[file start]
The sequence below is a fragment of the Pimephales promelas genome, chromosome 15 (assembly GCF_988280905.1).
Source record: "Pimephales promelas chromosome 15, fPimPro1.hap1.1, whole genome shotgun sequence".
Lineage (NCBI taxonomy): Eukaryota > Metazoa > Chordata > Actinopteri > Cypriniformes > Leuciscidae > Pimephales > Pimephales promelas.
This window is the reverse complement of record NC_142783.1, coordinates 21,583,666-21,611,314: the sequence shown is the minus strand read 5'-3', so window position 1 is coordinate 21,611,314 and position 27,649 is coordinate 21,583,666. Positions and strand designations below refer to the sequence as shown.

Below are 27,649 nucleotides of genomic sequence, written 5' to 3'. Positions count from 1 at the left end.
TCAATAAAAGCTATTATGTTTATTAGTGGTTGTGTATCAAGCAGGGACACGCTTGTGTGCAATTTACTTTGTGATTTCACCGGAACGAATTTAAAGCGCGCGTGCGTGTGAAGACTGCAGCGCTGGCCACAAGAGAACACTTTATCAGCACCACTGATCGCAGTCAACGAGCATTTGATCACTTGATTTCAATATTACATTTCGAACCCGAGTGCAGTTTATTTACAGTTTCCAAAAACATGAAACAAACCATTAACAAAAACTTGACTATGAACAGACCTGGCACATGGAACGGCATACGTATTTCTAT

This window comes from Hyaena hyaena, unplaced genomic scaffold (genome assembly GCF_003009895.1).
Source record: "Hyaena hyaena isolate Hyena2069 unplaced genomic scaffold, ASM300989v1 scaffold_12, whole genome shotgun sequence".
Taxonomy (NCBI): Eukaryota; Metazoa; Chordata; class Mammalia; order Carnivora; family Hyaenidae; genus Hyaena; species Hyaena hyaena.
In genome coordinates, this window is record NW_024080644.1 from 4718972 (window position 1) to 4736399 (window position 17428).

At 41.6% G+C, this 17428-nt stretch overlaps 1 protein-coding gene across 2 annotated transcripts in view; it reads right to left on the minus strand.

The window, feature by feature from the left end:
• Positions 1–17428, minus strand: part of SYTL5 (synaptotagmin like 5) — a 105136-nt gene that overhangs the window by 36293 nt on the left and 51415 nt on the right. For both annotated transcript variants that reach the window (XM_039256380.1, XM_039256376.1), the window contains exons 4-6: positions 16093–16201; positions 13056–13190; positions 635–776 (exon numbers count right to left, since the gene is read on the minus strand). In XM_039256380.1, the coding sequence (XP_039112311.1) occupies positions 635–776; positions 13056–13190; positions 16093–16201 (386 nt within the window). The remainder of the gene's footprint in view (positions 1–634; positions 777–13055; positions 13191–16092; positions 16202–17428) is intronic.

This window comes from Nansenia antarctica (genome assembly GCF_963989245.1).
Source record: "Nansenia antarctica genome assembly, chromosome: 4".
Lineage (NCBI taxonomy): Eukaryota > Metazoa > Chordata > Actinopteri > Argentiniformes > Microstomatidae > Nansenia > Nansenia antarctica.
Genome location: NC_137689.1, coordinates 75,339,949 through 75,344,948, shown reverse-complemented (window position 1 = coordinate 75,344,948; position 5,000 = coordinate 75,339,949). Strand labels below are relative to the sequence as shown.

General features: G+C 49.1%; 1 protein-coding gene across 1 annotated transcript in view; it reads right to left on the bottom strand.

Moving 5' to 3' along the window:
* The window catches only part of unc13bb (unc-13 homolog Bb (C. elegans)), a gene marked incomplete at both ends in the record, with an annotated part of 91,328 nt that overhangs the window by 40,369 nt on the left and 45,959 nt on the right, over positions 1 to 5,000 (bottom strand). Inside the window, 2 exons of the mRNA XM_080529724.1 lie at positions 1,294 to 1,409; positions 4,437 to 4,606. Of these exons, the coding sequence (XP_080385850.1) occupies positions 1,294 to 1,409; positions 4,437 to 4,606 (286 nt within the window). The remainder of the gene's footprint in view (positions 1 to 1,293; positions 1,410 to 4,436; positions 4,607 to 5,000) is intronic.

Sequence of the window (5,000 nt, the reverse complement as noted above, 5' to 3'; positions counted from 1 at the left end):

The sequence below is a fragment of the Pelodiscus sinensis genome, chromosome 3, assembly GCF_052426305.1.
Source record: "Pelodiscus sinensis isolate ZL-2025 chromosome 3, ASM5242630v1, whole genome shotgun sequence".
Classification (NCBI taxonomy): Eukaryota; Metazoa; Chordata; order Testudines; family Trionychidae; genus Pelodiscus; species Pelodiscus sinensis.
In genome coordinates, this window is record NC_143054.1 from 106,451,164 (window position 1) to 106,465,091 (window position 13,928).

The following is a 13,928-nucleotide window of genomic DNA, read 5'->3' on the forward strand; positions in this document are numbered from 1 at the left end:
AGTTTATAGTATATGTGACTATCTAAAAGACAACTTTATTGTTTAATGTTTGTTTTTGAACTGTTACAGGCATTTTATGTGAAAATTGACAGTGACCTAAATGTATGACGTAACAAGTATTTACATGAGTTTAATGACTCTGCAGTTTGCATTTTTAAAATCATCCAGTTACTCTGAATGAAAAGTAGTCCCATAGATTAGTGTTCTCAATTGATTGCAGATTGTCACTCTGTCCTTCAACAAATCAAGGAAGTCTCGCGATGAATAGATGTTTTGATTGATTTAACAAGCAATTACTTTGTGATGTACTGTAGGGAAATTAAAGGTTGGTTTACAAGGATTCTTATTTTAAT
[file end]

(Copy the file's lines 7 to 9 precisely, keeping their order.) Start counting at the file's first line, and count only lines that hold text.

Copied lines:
This window comes from Hyaena hyaena, unplaced genomic scaffold (genome assembly GCF_003009895.1).
Source record: "Hyaena hyaena isolate Hyena2069 unplaced genomic scaffold, ASM300989v1 scaffold_12, whole genome shotgun sequence".
Taxonomy (NCBI): Eukaryota; Metazoa; Chordata; class Mammalia; order Carnivora; family Hyaenidae; genus Hyaena; species Hyaena hyaena.